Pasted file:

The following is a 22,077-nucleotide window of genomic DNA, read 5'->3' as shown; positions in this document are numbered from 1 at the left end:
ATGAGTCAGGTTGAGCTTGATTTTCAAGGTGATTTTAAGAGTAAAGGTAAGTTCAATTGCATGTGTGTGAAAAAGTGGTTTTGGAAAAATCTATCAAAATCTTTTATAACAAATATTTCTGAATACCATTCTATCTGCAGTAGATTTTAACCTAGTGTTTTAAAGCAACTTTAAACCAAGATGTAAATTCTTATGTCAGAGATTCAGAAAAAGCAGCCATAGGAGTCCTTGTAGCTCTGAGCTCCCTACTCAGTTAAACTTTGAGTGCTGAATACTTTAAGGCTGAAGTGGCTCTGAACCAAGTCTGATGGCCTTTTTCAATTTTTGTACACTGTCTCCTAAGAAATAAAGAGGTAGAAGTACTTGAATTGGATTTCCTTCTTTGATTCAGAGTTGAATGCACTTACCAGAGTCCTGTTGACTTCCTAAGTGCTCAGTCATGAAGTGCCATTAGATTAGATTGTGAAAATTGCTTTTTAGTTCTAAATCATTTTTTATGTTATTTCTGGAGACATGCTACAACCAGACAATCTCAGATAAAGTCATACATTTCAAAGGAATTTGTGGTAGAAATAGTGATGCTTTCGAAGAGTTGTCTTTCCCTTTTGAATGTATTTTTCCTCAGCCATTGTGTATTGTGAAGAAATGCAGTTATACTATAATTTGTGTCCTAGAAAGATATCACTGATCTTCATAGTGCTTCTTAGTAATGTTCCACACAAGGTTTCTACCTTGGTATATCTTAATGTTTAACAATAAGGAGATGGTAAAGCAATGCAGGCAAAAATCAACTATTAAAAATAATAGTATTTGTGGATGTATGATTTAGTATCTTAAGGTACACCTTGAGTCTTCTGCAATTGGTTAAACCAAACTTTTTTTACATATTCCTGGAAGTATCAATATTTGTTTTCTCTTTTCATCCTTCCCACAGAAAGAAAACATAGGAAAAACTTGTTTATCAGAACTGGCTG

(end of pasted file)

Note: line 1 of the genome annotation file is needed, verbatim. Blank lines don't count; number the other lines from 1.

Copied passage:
The following is a 22,077-nucleotide window of genomic DNA, read 5'->3' as shown; positions in this document are numbered from 1 at the left end: